Taquin Du Seuil takes the puzzle out of Festival for Jonjo O'Neill

The glamour of a "plot" horse has so rubbed off on the Cheltenham Festival handicaps that trainers nowadays need all the artistry of old merely to guarantee a run. Of no fewer than 195 entries for the Martin Pipe Conditional Jockeys' Hurdle, for instance, even some rated within 5lb of the weights ceiling are not yet certain to make the final cut of 24 runners.

Aces can be Nicholls’ new high roller

On the face of it, with the vast majority of Cheltenham horses now keeping their powder dry, the main focus either side of the Irish Sea today is on the John Smith’s Grand National.

Card can trump the fading Rainbow

Almost time, then, to pull up the drawbridge and count the ammunition. The Cheltenham Festival is now only three weeks away on Tuesday, and few trainers will want to leave the candidature of horses contingent on a hard race in the meantime. So while a handful will still be seeking late admission, some of the final trials of strength are staged on Saturday.

Lenient weight for Aintree fancy Tidal Bay angers National rivals

However conscientiously they strive to improve the odds in terms of safety at Aintree – a greater imperative than ever, after trauma and tragedy in each of the past two years – the one thing they will never provide is a level playing field. Even so, some felt that the dice had been unfairly loaded in favour of one horse in particular when the weights for the John Smith's Grand National were published.

New star Conti is foot-perfect

Kauto Star and Silviniaco Conti shared the applause at Haydock yesterday, the former as he led the parade of runners before the Betfair Chase, the latter after he picked up the baton from his now-retired Paul Nicholls stablemate by winning the Grade One three-miler. And the old superstar should have thoroughly approved both the result and its execution as the young pretender Silviniaco Conti followed in his hoofprints in consigning Long Run to second spot with a virtually flawless round of jumping.

Nicholls retires Kauto the great before star has chance to wane

For Kauto Star to be retired yesterday, just 11 days after another paragon, should prompt due circumspection in assessing his own place in the Turf pantheon. Certainly, those who glibly saluted Frankel as "the greatest ever" on the Flat will surely feel abashed in according Kauto Star equivalent status in the history of steeplechasing, even with the customary rider "since Arkle". The sport incorrigibly anoints its latest champion as the best. In at least one respect, however, Kauto Star's career can be soberly acclaimed as an enduring benchmark – and "enduring" is very much the word.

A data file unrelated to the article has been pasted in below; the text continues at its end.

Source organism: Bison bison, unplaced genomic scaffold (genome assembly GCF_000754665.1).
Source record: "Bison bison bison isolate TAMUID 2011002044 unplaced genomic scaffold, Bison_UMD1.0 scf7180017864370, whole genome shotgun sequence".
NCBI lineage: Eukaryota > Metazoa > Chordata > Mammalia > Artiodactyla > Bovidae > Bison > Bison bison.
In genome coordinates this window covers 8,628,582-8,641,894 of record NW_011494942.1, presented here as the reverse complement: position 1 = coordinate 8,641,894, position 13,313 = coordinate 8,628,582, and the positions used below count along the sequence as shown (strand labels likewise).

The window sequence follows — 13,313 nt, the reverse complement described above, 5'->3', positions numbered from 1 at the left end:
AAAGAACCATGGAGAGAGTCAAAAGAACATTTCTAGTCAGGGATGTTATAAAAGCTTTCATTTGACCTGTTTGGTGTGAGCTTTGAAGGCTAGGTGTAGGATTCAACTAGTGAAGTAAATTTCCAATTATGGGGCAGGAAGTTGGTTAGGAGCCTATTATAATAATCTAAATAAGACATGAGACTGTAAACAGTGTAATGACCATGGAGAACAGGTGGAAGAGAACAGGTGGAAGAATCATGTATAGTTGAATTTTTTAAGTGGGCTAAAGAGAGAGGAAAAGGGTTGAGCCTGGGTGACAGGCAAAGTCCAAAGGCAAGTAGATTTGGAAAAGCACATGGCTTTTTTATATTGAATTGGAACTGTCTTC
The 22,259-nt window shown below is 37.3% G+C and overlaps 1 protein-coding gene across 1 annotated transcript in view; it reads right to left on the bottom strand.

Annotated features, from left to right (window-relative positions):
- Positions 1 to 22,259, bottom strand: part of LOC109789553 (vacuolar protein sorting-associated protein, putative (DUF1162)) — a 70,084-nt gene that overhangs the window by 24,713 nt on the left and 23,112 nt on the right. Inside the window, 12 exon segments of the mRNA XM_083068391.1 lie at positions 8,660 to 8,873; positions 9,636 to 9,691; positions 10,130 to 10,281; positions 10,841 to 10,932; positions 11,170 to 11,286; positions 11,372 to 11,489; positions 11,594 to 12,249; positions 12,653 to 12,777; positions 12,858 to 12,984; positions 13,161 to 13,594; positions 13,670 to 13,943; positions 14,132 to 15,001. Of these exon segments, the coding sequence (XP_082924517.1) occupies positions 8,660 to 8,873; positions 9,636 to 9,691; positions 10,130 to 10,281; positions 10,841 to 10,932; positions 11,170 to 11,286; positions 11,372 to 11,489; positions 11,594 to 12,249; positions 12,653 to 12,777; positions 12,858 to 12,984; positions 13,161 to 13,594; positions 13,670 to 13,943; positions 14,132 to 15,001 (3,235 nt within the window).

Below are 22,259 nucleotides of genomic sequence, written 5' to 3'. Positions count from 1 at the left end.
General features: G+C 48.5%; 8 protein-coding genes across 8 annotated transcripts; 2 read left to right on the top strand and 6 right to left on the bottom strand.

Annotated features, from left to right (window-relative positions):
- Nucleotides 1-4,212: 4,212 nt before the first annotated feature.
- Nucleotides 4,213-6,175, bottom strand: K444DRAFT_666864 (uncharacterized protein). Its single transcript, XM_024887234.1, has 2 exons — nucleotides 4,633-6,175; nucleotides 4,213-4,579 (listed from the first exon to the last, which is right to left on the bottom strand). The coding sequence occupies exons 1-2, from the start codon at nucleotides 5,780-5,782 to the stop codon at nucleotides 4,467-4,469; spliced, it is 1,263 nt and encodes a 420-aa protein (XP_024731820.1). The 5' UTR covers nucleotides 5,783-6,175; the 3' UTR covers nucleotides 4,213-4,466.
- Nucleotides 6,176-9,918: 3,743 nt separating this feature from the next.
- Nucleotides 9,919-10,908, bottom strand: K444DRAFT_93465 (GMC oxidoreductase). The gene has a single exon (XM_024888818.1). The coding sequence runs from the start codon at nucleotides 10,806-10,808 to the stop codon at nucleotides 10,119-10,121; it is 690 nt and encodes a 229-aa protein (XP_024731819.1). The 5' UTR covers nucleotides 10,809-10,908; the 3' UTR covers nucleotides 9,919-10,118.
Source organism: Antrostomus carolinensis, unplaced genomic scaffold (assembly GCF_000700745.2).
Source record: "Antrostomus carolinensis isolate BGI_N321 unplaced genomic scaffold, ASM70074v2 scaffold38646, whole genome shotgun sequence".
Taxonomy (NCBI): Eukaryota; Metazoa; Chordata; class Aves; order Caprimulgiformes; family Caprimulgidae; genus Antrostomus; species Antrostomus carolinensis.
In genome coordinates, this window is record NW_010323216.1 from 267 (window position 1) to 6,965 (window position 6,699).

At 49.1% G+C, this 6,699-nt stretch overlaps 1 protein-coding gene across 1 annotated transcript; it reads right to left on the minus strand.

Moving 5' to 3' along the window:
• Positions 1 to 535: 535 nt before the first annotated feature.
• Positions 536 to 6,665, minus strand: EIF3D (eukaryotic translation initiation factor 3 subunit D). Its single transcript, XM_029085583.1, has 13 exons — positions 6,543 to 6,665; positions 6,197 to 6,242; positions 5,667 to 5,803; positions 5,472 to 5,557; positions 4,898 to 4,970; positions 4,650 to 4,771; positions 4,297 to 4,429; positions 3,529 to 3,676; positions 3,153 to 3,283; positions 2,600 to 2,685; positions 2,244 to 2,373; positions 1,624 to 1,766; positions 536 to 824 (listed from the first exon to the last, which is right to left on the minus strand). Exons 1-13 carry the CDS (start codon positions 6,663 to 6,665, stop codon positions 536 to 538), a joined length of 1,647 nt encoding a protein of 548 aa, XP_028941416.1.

Hurricane blows Cup hopes off course but Cyclone breezes back

Though some European raiders will show the beginnings of a winter coat, the return of the Breeders' Cup to Santa Anita this time entails a still more abrupt change of climate for those arriving from the East Coast of the United States. For while one planeload of New York horses did manage to hasten west today, even as Hurricane Sandy closed in, another seems likely to be grounded today. With bridges in their home city likely to be closed by the Port Authority, several leading fancies in the care of the record-breaking trainer Todd Pletcher are unlikely to make their scheduled departure.

Aintree 'not at fault' for two National fatalities

The first Classics of the Flat season are imminent, but it is not just the jump racing weather that is proving hard to shake off. A sport still smarting from its ghastly experience at Aintree last month must defer judgement on alterations that might yet be made, but for now the British Horseracing Authority has decided that neither of the fatalities that tarnished the John Smith's Grand National could have been anticipated. A review of veterinary and television evidence yesterday concluded that the loss of both Synchronised and According To Pete was attributable to "factors one could neither have foreseen nor prevented".

O'Leary aims for command in owners' war of attrition

One of the year's most spirited sporting rivalries may be settled today, though neither participant has ever broken sweat against the other in spikes or with bat, club, racket or ball. The most strenuous activity for a racehorse owner may be signing a cheque or walking to the winner's podium and J P McManus and Michael O'Leary have done plenty of both.

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Champion Hanagan lands Hamdan post

The theory that the jockeys' championship is nowadays a brute measure of stamina and consistency, rather than a proof of essential class, has this week been roundly rejected by the Maktoum family. On Tuesday, they hired Silvestre De Sousa to ride for Godolphin; and yesterday Sheikh Hamdan filled his impending vacancy, as retained jockey, with the only man to top De Sousa in last year's standings. For Paul Hanagan, the appointment is a gratifying breakthrough even after consecutive titles in 2010 and 2011, which had seemed to consummate long, uncomplaining service away from the big stage.

Long Run team face a test of nerve

Last year, an equivalent postponement after two horses had been electrocuted in the parade ring could only alter the tone, six days later, from macabre to melancholy. This time round, the card scheduled for Newbury last Saturday was lost merely to snow and frost, and the silver linings are dazzling. For one thing, entry today is free. And the goodwill that has secured this boon extends to the sponsors' injection of extra funding, despite the loss of a weekend profile, to guarantee the Betfair Hurdle's status as the richest handicap of its type in the calendar. Before that prize is won and lost Channel 4 viewers will already have seen one of the most exciting novice chasers of recent seasons, in Sprinter Sacre, and Long Run's rehearsal for the defence of his Betfred Cheltenham Gold Cup.